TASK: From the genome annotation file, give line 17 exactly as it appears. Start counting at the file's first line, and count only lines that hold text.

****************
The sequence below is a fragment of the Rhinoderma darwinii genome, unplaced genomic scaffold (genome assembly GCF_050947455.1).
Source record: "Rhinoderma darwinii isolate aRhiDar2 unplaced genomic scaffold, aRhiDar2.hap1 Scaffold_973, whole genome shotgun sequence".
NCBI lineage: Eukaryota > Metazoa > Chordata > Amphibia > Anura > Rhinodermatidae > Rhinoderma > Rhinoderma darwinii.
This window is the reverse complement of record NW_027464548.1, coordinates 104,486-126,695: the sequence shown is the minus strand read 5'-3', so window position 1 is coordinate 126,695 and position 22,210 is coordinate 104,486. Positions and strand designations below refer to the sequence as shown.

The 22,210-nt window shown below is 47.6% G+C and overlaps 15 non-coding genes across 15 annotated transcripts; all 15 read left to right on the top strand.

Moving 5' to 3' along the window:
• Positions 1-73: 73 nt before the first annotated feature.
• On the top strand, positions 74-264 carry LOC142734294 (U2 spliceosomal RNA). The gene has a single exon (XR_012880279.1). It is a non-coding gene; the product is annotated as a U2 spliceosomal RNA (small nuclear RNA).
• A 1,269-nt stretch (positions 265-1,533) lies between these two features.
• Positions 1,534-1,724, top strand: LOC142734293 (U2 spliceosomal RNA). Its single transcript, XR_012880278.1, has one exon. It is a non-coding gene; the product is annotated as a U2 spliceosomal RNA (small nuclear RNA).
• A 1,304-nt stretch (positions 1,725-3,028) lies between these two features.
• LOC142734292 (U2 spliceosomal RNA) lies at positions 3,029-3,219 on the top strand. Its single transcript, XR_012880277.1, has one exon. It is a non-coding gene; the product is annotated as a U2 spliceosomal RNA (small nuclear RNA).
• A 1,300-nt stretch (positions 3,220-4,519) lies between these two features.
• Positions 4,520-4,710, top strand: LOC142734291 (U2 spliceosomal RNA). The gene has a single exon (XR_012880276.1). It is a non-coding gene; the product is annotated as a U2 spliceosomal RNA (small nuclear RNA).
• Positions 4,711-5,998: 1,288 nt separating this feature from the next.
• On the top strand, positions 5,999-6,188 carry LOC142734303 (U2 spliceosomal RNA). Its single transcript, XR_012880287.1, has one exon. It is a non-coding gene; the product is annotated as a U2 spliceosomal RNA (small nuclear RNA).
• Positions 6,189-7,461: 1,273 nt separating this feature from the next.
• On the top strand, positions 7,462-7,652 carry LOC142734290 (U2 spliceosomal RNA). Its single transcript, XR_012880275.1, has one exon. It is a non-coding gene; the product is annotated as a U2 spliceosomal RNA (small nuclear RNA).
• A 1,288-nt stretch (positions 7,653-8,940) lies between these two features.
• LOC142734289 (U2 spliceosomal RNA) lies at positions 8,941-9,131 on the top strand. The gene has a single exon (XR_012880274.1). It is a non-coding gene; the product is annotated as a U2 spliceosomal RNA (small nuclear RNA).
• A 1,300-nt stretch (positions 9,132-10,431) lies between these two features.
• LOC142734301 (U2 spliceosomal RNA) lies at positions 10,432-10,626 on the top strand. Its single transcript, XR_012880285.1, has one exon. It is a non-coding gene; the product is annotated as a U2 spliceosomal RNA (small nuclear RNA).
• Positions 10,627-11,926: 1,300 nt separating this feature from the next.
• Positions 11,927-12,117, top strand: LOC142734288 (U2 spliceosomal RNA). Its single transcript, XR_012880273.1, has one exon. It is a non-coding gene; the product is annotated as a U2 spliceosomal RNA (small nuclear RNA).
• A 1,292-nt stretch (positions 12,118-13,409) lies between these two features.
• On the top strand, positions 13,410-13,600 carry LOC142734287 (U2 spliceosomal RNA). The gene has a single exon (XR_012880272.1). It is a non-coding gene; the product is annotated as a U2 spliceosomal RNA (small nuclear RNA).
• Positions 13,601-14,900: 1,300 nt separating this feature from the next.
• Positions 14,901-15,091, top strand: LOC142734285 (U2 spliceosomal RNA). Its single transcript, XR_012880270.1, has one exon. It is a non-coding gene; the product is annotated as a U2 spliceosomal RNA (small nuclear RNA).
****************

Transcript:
• Positions 6,189-7,461: 1,273 nt separating this feature from the next.